3D printing turns strategic in 2015, says Gartner

3D printing goes mainstream in the enterprise as the returns are too promising. Gartner's top strategic technologies in 2015 revolve around cloud, Internet of everything and computing everywhere.

ORLANDO — Gartner on Tuesday rolled out its top 10 strategic technologies for 2015 and the big takeaway is that 3D printing has gone mainstream in the enterprise. Meanwhile, smart machines, computing everywhere and the Internet of Things are staples for 2015.

The top 10 list when compared with 2014's list doesn't offer a lot of surprises, but does highlight a few key flameouts. For instance, mobile device management was a strategic technology in 2014, but didn't make the cut this year. Why? Mobile device management became a commodity technology and CIOs at the Gartner Symposium/ITxpo are being pitched by a bevy of enterprise mobility management companies facing near certain consolidation.

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3D printing cracked Gartner's top 10 in 2014, but has worked its way up to the No. 3 spot. Why? 3D printing is now strategic as a bevy of enterprises have acquired systems for prototyping and other use cases. On Gartner's hype curve, 3D printing has reached the phase where it'll deliver real returns.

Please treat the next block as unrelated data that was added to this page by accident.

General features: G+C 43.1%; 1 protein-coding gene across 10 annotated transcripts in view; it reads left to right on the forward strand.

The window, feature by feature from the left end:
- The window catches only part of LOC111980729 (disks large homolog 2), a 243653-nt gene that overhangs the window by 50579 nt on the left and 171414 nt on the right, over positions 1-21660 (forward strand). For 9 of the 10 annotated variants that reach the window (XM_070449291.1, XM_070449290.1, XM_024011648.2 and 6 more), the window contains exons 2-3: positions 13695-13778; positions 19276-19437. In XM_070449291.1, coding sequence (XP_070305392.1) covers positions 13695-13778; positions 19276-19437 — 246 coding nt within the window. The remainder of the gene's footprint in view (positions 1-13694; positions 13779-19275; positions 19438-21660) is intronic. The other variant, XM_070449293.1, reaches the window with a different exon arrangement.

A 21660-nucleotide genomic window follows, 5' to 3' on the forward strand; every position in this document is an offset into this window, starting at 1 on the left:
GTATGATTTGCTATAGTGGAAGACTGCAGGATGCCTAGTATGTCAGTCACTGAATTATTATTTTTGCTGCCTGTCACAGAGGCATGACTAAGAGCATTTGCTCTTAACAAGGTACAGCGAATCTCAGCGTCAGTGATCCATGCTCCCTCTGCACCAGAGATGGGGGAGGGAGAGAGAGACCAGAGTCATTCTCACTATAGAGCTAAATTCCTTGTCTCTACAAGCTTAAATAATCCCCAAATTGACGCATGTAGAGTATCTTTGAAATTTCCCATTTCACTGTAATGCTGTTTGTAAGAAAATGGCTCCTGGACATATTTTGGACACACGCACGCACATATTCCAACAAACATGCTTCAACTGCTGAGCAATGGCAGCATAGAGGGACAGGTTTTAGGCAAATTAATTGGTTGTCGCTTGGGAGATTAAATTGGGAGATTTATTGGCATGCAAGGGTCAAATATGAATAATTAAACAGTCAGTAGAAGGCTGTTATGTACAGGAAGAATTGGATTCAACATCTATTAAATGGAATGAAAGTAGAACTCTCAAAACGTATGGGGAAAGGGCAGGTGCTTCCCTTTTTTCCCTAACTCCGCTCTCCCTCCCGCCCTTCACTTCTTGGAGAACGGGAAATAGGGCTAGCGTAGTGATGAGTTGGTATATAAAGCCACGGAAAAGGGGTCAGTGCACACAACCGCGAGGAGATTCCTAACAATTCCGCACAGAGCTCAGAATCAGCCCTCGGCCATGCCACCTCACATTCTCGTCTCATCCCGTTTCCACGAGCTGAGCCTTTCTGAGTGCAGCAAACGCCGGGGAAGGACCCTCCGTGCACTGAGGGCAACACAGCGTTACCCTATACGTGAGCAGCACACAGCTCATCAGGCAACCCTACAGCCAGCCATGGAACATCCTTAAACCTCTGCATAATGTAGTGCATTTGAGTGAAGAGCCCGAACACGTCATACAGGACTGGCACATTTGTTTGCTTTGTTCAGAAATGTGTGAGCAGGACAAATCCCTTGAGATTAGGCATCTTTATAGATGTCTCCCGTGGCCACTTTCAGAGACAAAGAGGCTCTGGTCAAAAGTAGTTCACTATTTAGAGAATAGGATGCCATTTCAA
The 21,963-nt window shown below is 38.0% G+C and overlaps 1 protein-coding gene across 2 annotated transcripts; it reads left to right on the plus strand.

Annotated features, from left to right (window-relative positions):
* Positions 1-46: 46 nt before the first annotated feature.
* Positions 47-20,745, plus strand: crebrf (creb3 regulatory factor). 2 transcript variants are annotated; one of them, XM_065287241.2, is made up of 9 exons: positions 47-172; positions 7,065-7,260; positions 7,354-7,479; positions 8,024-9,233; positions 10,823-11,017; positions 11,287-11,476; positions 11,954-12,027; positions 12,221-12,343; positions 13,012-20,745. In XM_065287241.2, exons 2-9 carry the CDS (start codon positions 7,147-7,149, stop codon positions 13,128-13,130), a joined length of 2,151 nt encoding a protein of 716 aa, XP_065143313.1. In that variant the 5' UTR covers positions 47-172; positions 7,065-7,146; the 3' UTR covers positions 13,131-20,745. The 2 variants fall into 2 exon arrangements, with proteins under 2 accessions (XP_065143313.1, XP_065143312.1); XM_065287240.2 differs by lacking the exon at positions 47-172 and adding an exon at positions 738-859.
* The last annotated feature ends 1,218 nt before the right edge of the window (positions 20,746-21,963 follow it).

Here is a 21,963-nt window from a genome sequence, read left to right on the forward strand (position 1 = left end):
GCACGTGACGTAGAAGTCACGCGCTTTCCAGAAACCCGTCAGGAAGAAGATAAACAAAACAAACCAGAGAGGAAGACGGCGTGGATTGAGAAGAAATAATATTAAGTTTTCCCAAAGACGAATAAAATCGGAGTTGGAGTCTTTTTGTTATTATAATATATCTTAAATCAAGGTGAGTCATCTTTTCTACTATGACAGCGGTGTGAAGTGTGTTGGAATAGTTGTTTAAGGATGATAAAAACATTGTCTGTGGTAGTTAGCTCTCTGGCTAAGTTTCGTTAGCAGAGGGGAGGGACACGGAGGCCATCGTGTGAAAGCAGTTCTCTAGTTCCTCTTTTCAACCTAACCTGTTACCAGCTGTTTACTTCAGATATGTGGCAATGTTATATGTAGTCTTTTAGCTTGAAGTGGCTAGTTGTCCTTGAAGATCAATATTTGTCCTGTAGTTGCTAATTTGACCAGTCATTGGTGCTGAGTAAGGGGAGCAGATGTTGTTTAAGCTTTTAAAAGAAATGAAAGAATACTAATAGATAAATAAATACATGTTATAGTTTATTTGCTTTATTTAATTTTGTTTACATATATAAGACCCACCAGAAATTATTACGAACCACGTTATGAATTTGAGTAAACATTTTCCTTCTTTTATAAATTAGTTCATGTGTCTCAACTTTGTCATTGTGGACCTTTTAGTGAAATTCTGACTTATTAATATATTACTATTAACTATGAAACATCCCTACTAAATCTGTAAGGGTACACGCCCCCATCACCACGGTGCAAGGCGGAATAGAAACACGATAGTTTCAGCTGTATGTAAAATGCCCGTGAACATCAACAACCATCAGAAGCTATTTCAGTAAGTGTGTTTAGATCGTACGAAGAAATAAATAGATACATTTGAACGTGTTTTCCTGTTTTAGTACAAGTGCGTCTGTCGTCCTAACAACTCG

Gartner analyst David Cearley said that enterprises pondering 3D printing need to view investment through a lens of better agility, cost savings as well as innovation for future products.

Here's a look at the takeaways from other items on Gartner's strategic technology list.

  • Computing everywhere: In many ways, computing everywhere refers to mobility, multiple screens and sensors. Enterprises will need to focus on the user experience and hire talent accordingly.

  • The Internet of Things isn't exactly a news flash on the strategic front, but Cearley argued that enterprises will need new architectures to really harness the data and analytics that can come from the day where everything is networked.

  • Invisible analytics, context rich systems and smart machines. The general theme for these three technologies is that machines will become more human, note context and ultimately could take your job. An enterprise that misses these tech curves could go kaput in a hurry.

  • The bottom four technologies — cloud, software defined everything, Web-scale IT and risk-based security — really revolve around creating the infrastructure that enables the more futuristic developments at the top of the list. The big theme is that applications will all be in the cloud and development will have to be native to it. The cloud becomes the system of record and defined by software and will ultimately need the intelligence to defend against attacks.

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